Aethlon Medical announced today that the National Institute for Dental and Craniofacial Research (NIDCR), a unit of the National Institutes for Health (NIH), has awarded a grant for studies in head and neck cancer that will be a collaborative project between Aethlon and the UPMC Hillman Cancer Center at the University of Pittsburgh.
Aethlon Medical notes the grant, entitled “Depleting exosomes to improve responses to immune therapy in head and neck squamous cell carcinoma“ will profile the biomarkers of exosomes in patients with recurrent and metastatic head and neck cancer and will explore the impact of clinical depletion of exosomes using Aethlon’s proprietary Hemopurifier device. Exosomes are nanosized particles that are released in large quantities from cancer cells and carry the complement of a tumor’s genetic and protein cargo, which endows them with the capacity to fuel cancer growth and immune suppression. The Hemopurifier is being advanced as a potential therapeutic device for oncology by virtue of its capacity to capture and remove exosomes from plasma.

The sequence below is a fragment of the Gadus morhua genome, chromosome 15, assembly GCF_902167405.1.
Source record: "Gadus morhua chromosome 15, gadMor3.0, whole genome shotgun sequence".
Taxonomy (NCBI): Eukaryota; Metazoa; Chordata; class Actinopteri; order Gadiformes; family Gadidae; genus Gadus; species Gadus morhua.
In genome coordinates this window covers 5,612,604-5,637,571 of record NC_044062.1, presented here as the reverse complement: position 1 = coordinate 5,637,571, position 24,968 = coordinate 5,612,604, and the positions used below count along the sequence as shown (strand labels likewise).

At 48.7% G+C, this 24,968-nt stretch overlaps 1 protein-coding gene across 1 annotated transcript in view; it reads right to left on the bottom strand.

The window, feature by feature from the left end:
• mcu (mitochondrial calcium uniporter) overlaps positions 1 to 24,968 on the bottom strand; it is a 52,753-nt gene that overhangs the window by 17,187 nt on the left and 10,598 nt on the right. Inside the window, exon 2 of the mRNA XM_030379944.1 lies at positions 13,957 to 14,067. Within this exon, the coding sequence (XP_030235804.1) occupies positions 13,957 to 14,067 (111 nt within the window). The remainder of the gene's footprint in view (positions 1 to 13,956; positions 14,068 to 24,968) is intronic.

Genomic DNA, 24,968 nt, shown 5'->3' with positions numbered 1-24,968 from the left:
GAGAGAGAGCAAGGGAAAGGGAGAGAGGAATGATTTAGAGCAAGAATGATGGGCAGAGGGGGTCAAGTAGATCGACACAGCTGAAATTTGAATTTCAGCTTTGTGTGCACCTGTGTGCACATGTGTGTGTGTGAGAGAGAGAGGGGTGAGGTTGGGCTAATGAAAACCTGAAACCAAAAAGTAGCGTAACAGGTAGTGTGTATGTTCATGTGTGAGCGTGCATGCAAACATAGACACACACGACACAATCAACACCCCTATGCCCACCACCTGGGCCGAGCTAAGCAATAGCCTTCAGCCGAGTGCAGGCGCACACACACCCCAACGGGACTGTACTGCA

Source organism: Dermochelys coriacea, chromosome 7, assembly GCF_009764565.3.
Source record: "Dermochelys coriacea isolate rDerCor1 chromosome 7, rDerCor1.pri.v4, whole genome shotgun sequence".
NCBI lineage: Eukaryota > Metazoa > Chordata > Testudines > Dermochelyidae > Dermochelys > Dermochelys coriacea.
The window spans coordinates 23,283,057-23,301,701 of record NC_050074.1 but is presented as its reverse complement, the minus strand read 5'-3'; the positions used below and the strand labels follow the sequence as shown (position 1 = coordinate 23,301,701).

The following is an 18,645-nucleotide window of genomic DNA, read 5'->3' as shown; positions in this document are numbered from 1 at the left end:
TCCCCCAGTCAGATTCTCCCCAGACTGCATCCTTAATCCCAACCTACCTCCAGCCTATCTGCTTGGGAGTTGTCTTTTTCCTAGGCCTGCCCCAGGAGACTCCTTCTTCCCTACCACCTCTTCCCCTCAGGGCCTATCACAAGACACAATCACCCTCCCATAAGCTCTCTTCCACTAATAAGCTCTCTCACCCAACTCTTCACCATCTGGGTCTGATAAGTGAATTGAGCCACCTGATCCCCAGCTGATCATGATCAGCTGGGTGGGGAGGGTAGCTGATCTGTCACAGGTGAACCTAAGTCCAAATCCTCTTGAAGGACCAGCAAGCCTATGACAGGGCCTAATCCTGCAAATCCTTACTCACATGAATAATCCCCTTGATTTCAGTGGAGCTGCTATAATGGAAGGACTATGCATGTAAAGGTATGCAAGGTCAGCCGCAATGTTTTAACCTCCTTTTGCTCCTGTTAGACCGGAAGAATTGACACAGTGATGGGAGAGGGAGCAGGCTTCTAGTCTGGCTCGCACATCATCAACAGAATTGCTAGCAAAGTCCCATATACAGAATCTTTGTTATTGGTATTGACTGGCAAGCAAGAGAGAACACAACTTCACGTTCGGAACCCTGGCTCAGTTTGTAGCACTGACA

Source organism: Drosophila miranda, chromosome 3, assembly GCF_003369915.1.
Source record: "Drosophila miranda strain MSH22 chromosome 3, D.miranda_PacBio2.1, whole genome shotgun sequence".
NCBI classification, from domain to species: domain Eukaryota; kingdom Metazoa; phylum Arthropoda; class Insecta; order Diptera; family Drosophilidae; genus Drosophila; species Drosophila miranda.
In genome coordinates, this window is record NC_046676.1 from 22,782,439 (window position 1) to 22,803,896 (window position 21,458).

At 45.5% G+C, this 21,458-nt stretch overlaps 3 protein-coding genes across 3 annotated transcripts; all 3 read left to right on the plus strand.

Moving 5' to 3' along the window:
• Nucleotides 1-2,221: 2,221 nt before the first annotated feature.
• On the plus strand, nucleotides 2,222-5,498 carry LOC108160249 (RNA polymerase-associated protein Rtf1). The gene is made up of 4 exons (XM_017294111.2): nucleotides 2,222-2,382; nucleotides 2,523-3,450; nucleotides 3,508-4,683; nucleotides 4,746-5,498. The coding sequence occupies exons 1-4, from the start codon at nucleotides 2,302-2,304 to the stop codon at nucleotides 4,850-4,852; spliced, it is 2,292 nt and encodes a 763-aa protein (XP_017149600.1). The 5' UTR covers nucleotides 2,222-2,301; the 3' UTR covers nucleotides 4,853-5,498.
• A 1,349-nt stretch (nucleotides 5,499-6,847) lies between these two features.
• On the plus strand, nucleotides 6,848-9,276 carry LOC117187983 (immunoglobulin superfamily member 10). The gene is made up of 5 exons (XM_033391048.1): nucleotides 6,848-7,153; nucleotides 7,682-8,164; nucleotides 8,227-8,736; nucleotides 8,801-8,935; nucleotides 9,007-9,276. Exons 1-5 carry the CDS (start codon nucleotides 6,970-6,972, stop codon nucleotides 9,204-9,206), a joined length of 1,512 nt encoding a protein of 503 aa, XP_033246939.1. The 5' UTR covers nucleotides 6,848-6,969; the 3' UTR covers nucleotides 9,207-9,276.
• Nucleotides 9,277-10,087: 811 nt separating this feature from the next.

The total value of the award is $3.5 million over five years for multi-institution studies that will be led by Drs. Theresa Whiteside at UPMC and Annette Marleau at Aethlon as Principal Investigators. The funds will be primarily allocated to UPMC and two other participating academic institutions that will apply their expertise in immuno-oncology to programs that could accelerate the clinical advancement of the Hemopurifier.
“We are delighted to have the opportunity to work with Dr. Whiteside, a leading researcher in the area of tumor-derived exosomes, and the multidisciplinary team that has been assembled to evaluate the effects of exosomes in head and neck cancer,” stated Timothy C. Rodell, M.D., CEO of Aethlon Medical. “Head and neck cancer continues to have a poor prognosis due to disease recurrence and the development of metastatic disease. We believe that the real value of this grant for Aethlon is that this work will provide insights into the potential clinical benefits of depleting circulating exosomes using the Hemopurifier for improving the responses of patients to the standard immunotherapy treatments.”
“We are appreciative of the funding from NIDCR for this investigation of the roles of exosomes in head and neck cancer,” stated Theresa Whiteside, Ph.D., Principal Investigator and Professor of Pathology, Immunology and Otolaryngology at UPMC. “Exosomes have emerged as major contributors to tumor-associated immune suppression and as significant barriers to cancer therapies. The overarching objective of this work will be to advance therapeutic capabilities and novel exosome-based predictive tools for head and neck cancer.”